What you need to know to transport cremated remains

shipping-cremated-remainsAs cremation becomes more popular, there is a rising need for people to consider transporting cremated remains.  This can be the case either when someone has died in a different state or country, a cremation has been performed at the place of death, but the ashes need to be returned to the family.  Or in some cases people are opting to distribute the cremated remains between surviving family who may be located across the U.S.

Whatever the circumstances, when a family wish to transport cremated remains,  the questions can often arise as to how best and inexpensively can this be done.  We have outlined below the key information you need to know if you wish to ship cremated remains.

If you are shipping cremated remains through a service you will need to ensure that the correct documentation accompanies the shipment.  A copy of the death certificate and cremation certificate will be required, along with other authorization forms.

Shipping Cremated Remains by U.S. Postal Service

USPS introduced label 139 to improve their service in identifying cremated remains in transit.  Cremated remains can ONLY be shipped using Priority Mail Express and Registered Mail.  This means that the receiver has to sign to acknowledge receipt of the shipment and helps to give families peace of mind.  USPS clearly states that a shipment of cremated ashes should be marked on the exterior of the packaging.  Label 139 was introduced to ensure it was easier for families and postal workers to identify these valuable shipments that need sensitive handling.

The extract from the USPS Bulletin 52, governing shipment of cremated remains, states:

452.2 Cremated Remains

Human ashes are permitted to be mailed provided they are packaged as required in 463b. The identity of the contents should be marked on the address side. Mailpieces must be sent registered mail with return receipt service.

453 Packaging and Marking

The following conditions apply:

….b. Powders. Dry materials that could cause damage, discomfort, destruction, or soiling upon escape (i.e., leakage) must be packed in siftproof containers or other containers that are sealed in durable siftproof outer containers.”

Shipping Cremated Remains with a Courier Service.

Unfortunately, DHL, FedEx and UPS do NOT transport cremated remains at all, so you cannot courier cremated remains to another destination in the U.S. or overseas.

international-shipping-cremated-remainsTransporting Cremated Remains by Air

You also have the option to transport ashes by an airline carrier.  Most airlines offer a freight or cargo service, so this is one option to consider.  You do need to check with the specific airline as regulations that govern the shipping of human remains differs between airlines.  Some airlines require 7 days notice, and of course, you will require certain documentation.  The shipment will need to be marked as “cremated remains”.

Many airlines do allow you to take cremated remains as carry-on luggage.  Again you need to carefully check the guidance with the airline you are traveling with.  The TSA guidelines specify that “passengers transport remains in temporary or permanent ‘security friendly’ containers constructed of light-weight materials such as plastic or wood. Temporary containers can also offer a security friendly means to travel by air with a crematory container.”  If a cremated remains container cannot pass through an x-ray machine with the contents visible, it will not pass the TSA security check.  The official TSA statement is:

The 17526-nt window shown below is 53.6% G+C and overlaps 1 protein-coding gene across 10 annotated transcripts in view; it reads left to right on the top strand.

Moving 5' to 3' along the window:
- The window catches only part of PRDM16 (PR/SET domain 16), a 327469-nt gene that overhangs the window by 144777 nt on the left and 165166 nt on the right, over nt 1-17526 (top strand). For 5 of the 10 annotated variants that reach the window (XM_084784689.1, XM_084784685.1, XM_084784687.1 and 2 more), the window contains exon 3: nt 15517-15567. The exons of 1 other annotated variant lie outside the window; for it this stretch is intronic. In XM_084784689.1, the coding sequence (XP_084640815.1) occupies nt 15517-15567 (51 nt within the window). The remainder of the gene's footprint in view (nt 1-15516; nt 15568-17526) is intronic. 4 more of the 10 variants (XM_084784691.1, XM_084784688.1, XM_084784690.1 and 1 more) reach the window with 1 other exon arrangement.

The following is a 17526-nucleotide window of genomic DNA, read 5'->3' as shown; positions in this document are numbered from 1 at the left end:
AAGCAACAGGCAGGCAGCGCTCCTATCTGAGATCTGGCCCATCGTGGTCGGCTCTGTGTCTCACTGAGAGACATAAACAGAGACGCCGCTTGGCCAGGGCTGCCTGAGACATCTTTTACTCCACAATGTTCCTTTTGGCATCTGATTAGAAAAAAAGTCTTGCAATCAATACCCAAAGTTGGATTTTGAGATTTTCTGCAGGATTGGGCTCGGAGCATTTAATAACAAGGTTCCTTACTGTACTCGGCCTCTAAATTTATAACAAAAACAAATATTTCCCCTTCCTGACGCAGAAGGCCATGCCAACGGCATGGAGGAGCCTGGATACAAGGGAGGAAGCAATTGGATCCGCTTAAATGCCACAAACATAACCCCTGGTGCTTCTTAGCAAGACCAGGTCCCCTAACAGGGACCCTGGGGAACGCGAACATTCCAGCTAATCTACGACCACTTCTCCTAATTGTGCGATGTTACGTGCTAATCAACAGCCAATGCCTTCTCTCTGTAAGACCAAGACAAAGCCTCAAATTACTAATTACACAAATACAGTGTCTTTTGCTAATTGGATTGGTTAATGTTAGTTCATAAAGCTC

“To maintain the highest level of security, TSA determined that documentation from a funeral home about the contents of a crematory container was no longer sufficient to allow the container through a security checkpoint and onto a plane. Since February of this year, all crematory containers must pass through an X-ray machine. If a container is made of a material that prevents screeners from clearly seeing what is inside, the container will not be allowed through the checkpoint. Out of respect for the deceased, screeners will not open a container, even if requested by the passenger.”

Shipping Cremated Remains Internationally

If you need to ship cremated remains internationally, you do just need to check with the embassy in the destination country.  Some countries have specific guidelines about receiving cremated remains and additional import documentation may need to be completed.  Also, some countries have different rules about receiving cremated remains, and a funeral director may be required to take receipt of the ashes before handing them over to a family member.

You should ensure that sufficient time is allowed for legal processes and documentation.  You probably need 2 weeks notice to arrange an international transportation of cremated remains.  A list of U.S. embassies around the world is available here.

What do you need to do to ship cremated remains safely and securely?

The message is clear – if you intend to ship a cremation urn within the U.S, do make sure that you very carefully package the container.  Put contact details inside with the urn, and mark the outside of the package clearly stating ‘containing cremated human remains’.  Use label 139 – made available from USPS.  Ensure you DO ship the cremated remains using Priority Mail Express or Registered Mail, and DO ensure you make the postal clerk aware that this is what the package contains.

Hopefully, this information has answered any questions you had about how to transport your loved ones ashes.  If you have any further questions, feel free to ask us the question.